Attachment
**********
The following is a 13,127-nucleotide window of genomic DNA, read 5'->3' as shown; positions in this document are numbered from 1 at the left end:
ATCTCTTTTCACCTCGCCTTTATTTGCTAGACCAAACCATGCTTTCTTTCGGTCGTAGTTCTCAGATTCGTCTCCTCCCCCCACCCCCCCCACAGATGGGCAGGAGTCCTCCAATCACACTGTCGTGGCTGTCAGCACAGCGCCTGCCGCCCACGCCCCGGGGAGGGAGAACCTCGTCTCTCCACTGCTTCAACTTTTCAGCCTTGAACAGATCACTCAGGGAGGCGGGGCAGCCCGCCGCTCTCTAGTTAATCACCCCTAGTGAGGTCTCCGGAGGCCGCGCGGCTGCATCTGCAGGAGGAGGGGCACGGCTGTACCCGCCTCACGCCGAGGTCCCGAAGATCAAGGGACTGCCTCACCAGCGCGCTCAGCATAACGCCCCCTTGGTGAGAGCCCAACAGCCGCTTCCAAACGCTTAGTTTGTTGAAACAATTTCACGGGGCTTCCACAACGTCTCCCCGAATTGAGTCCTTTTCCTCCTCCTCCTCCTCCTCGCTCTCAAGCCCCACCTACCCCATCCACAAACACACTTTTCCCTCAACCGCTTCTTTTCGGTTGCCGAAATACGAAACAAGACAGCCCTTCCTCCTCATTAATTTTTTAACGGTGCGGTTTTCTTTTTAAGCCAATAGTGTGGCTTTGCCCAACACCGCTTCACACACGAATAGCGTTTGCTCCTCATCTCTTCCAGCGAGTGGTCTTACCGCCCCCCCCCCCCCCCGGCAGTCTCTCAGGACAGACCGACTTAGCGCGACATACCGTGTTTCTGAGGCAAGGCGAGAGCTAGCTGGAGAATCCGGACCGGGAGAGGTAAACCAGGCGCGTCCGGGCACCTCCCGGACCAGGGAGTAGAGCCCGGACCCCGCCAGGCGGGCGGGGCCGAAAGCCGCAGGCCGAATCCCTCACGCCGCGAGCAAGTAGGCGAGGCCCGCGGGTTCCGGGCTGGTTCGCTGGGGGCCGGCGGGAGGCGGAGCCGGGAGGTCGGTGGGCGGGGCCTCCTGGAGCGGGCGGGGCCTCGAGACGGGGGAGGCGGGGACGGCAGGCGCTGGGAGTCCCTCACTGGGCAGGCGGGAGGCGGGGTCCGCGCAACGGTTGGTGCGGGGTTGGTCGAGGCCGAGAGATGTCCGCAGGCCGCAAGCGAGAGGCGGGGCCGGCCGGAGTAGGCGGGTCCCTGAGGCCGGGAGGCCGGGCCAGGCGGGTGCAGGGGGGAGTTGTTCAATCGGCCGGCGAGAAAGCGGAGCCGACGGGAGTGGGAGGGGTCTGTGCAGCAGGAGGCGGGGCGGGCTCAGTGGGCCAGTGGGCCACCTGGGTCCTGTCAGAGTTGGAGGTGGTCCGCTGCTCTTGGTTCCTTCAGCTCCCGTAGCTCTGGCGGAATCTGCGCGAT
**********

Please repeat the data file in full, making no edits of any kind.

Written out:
The following is a 13,127-nucleotide window of genomic DNA, read 5'->3' as shown; positions in this document are numbered from 1 at the left end:
ATCTCTTTTCACCTCGCCTTTATTTGCTAGACCAAACCATGCTTTCTTTCGGTCGTAGTTCTCAGATTCGTCTCCTCCCCCCACCCCCCCCACAGATGGGCAGGAGTCCTCCAATCACACTGTCGTGGCTGTCAGCACAGCGCCTGCCGCCCACGCCCCGGGGAGGGAGAACCTCGTCTCTCCACTGCTTCAACTTTTCAGCCTTGAACAGATCACTCAGGGAGGCGGGGCAGCCCGCCGCTCTCTAGTTAATCACCCCTAGTGAGGTCTCCGGAGGCCGCGCGGCTGCATCTGCAGGAGGAGGGGCACGGCTGTACCCGCCTCACGCCGAGGTCCCGAAGATCAAGGGACTGCCTCACCAGCGCGCTCAGCATAACGCCCCCTTGGTGAGAGCCCAACAGCCGCTTCCAAACGCTTAGTTTGTTGAAACAATTTCACGGGGCTTCCACAACGTCTCCCCGAATTGAGTCCTTTTCCTCCTCCTCCTCCTCCTCGCTCTCAAGCCCCACCTACCCCATCCACAAACACACTTTTCCCTCAACCGCTTCTTTTCGGTTGCCGAAATACGAAACAAGACAGCCCTTCCTCCTCATTAATTTTTTAACGGTGCGGTTTTCTTTTTAAGCCAATAGTGTGGCTTTGCCCAACACCGCTTCACACACGAATAGCGTTTGCTCCTCATCTCTTCCAGCGAGTGGTCTTACCGCCCCCCCCCCCCCCCGGCAGTCTCTCAGGACAGACCGACTTAGCGCGACATACCGTGTTTCTGAGGCAAGGCGAGAGCTAGCTGGAGAATCCGGACCGGGAGAGGTAAACCAGGCGCGTCCGGGCACCTCCCGGACCAGGGAGTAGAGCCCGGACCCCGCCAGGCGGGCGGGGCCGAAAGCCGCAGGCCGAATCCCTCACGCCGCGAGCAAGTAGGCGAGGCCCGCGGGTTCCGGGCTGGTTCGCTGGGGGCCGGCGGGAGGCGGAGCCGGGAGGTCGGTGGGCGGGGCCTCCTGGAGCGGGCGGGGCCTCGAGACGGGGGAGGCGGGGACGGCAGGCGCTGGGAGTCCCTCACTGGGCAGGCGGGAGGCGGGGTCCGCGCAACGGTTGGTGCGGGGTTGGTCGAGGCCGAGAGATGTCCGCAGGCCGCAAGCGAGAGGCGGGGCCGGCCGGAGTAGGCGGGTCCCTGAGGCCGGGAGGCCGGGCCAGGCGGGTGCAGGGGGGAGTTGTTCAATCGGCCGGCGAGAAAGCGGAGCCGACGGGAGTGGGAGGGGTCTGTGCAGCAGGAGGCGGGGCGGGCTCAGTGGGCCAGTGGGCCACCTGGGTCCTGTCAGAGTTGGAGGTGGTCCGCTGCTCTTGGTTCCTTCAGCTCCCGTAGCTCTGGCGGAATCTGCGCGAT